Energy Observer a Hydrogen Ship Uses Proton OnSite's PEM Electrolyser Solution

Lets Talk Hydrogen Energy Storage

Energy Observer, a fully functional hydrogen powered ship, is the first energy self-sufficient boat with zero emissions to attempt a trip around the globe. The intent of the Energy Observer project is to garner media attention and show a proof of concept for renewable based propulsion and energy storage activity. The former racing vessel will journey for 6 years and visit 50 countries.

Why Proton? 

Proton OnSite’s core technology, Proton Exchange Membrane (PEM) electrolysis, was selected to support this project because of its compact design and flexible hydrogen production capability. These electrolysers are dynamic and are able to operate on a wide range of energy inputs, and are able to supply gas on demand.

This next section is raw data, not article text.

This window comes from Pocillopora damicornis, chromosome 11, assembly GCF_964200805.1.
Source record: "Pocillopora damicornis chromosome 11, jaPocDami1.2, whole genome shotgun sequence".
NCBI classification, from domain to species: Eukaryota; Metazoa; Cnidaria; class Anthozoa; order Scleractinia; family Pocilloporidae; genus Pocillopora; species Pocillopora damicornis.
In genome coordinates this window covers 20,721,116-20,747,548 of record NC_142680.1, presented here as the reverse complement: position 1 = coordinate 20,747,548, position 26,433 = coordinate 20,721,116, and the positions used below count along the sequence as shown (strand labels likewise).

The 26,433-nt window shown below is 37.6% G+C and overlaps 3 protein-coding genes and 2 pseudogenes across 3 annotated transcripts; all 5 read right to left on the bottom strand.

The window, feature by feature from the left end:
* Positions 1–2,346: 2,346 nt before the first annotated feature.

How Does the Energy Storage System Work? 

Electricity is supplied to the electrolyser via solar panels, wind turbines and hydrogenerators aboard the Energy Observer. Sea water is purified by a reverse osmosis desalination system to produce fresh water to feed the electrolyser. Further, a cell stack breaks down the water molecules into two parts, hydrogen and oxygen.

Proton’s PEM Electrolyser system can produce up to 71.7 Standard Liters Per Minute of 99.9995% pure hydrogen. The system produces hydrogen at a pressure of 30 barg.  The gas is then compressed to 350 barg before it is stored in Energy Observer’s high pressure tanks. The stored hydrogen is used to power the Energy Observer through 22 KW fuel cells that propel the ships electric motors. 

Proton is proud to have contributed to this innovative project. The Energy Observer has shown self-sufficient transportation is possible, and is proof that the future is bright for new and evolving methods of hydrogen energy storage. 

If you would like to learn more about the Energy Observer project visit